Research Papers & Presentations

Working Papers

Knowledge Art

Introduction and Background

Defining Knowledge Art

Knowledge Art and Compendium

Case Studies

Related Material

Compendium and Knowledge Art

Can Compendium be called Knowledge Art? That is as yet an unanswered question. But Knowledge Art as a concept encourages us to see Compendium as a medium involving art, mastery, discipline and experience. It provides us with a new lens to view what we’d already been doing.

How can Compendium be seen as Knowledge Art?

Conventional approaches to developing, capturing, manipulating, and reusing organizational knowledge, while still valuable, don’t provide enough support, especially at the pressure points – those points where everyday sensemaking fails. Compendium started in 1993 with the seemingly counterintuitive juxtaposition of “modeling” (disciplined, formally logical ways of seeing, rule-governed analytical representational strategies) with “conversation” (free-flowing, exploratory, informal exchange); creating visual representations of conversation that provided seeds for analysis and reuse; formal activities providing seeds for conversation and exploration. Not situated vs. abstract, but situated informing abstract and vice versa.

Compendium allows participants to focus on one facet of a situation at a time, but provides ways to make sure all the facets are there and related to each other. Any facet or any focus can be valuable at a certain moment. At each moment it’s simple, but the cumulative effect isn’t. Compendium aspires to provide a resource for knowledge representations of great depth and breadth over time, allowing bits of the big picture to be created and manipulated on the fly, with nothing forgotten. It is an accessible, task-friendly, flexible resource employing both ‘small’ and ‘large’ techniques. Compendium provides a set of mechanisms to capture and relate the bits of organizational life and knowledge streaming by. Using the mechanisms can create and manipulate a wide variety of relationships over time. Statements and ideas become relational hypertext objects of appropriate granularity. Techniques like granular reuse of knowledge elements and representational morphing extend and multiply the use and life of ideas far beyond their original context.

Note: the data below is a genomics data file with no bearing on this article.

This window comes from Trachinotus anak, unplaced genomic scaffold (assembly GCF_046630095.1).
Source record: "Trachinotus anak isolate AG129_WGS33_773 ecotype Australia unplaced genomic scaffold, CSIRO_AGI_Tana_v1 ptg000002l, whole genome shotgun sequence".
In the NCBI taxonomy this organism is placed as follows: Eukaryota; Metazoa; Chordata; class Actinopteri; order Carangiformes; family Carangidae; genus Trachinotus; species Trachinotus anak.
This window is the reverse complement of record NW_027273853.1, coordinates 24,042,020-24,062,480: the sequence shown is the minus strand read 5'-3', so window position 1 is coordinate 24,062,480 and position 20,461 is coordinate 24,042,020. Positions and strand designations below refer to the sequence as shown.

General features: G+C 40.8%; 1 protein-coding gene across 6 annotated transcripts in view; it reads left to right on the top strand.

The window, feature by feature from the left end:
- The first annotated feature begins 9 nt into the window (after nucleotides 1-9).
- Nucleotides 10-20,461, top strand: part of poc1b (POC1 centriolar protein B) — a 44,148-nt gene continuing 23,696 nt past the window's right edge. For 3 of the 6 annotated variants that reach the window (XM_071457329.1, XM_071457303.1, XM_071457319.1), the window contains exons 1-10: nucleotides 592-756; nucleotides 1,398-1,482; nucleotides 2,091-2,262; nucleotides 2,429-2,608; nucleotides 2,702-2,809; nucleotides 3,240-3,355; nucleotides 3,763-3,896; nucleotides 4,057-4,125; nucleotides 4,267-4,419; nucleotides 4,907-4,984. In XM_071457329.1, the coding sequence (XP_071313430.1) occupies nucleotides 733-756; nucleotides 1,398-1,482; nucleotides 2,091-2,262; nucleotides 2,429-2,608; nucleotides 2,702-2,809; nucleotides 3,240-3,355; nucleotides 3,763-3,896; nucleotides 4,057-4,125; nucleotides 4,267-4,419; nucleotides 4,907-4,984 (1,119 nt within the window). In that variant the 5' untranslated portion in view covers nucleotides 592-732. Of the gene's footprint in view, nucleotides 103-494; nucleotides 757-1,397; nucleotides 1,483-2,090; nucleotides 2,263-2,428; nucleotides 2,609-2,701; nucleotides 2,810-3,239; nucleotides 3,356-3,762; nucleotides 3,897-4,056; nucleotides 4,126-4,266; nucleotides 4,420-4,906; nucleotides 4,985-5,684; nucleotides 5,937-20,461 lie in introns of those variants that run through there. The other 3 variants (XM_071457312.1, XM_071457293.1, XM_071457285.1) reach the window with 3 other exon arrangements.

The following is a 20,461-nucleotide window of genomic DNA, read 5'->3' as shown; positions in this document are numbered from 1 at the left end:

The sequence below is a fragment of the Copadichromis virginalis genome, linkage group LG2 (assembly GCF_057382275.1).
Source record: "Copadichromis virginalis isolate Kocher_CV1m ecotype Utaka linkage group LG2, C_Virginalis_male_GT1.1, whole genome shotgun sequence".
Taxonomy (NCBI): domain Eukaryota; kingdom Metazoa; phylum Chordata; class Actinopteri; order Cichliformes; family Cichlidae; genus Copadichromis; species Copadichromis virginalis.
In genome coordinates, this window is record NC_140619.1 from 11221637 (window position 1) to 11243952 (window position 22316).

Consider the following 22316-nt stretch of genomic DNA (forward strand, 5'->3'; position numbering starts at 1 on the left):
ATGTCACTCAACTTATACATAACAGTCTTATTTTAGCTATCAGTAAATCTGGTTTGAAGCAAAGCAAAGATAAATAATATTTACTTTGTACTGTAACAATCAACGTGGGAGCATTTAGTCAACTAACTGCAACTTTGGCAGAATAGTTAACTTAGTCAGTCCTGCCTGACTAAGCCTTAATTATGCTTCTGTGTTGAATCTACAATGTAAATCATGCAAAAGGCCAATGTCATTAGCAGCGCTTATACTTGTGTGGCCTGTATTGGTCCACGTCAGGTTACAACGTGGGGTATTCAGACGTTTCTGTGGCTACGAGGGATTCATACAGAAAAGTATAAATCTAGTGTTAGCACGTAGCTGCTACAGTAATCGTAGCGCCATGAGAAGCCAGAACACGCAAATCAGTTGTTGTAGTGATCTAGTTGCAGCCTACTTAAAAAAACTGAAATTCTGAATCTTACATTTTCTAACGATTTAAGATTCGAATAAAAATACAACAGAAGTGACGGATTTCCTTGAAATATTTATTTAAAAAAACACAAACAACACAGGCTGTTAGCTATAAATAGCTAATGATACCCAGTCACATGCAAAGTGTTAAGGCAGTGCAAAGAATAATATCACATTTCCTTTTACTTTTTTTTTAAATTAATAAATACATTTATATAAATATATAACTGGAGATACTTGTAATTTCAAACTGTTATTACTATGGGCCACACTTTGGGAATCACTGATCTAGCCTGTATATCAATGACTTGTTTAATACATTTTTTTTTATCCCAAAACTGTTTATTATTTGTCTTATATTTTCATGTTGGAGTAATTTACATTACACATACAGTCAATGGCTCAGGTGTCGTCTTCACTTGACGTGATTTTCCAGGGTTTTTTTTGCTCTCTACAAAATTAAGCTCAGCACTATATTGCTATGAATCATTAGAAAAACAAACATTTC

To some, Compendium may seem like a bizarre or unfamiliar set of techniques, but in aggregate it’s uniquely flexible, effective, and sustainable. The same base of related objects yields multiple insights to multiple groups over time. Compendium allows small incremental gains, like performing a single task (e.g. building a model), facilitating a single meeting (e.g. a strategy discussion), or producing a single artifact (e.g. a set of web pages), but it also preserves everything as a continuously interrelatable and manipulable whole.

The basic set of techniques are simple and can be taught in two days – but practicing and combining them to attain some level of mastery takes either discipline or innate talent (e.g. one of the core skills is being able to play close enough attention (and working fast enough) during a meeting to capture, interpret, represent, and inter-relate on the fly). Although Compendium rose out of and was thought of as research, drawing on and knitting together many pre-existing ideas and techniques, it was always practiced in actual organizational settings where it had to show immediate benefit. Unlike art for art’s sake, we had to show results right away. Our mantras were “First Be Useful” (before claiming breakthrough, show that it provides tangible benefits in practice); and “Value Now, Value Later (the “now” is better meetings, better communication, and immediate output; the “later” is that material is already and always available in a form that can be reworked and reshaped to provide new benefits to other groups at other times) -- providing the ‘right away’ benefit but also aggregate over time.

Being software, and making the ideas and relationships available in electronic form, Compendium is also connected and connectable to all other software-enabled activities, artifacts, and processes, expanding the dimensionality, reach, and effectiveness of group work.

We’re just beginning to explore the potential of these connections. In some ways Compendium can be thought of as a KM approach, in some ways it’s more in the realm of art, but it really seems to be a kind of fusion – something that approaches Knowledge Art. In subsequent drafts of this paper I will try to go further to explicate and provide examples of how Compendium, or perhaps more accurately a particular way of practicing Compendium, can fulfill this promise.


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Copyright © 2003 Albert M. Selvin

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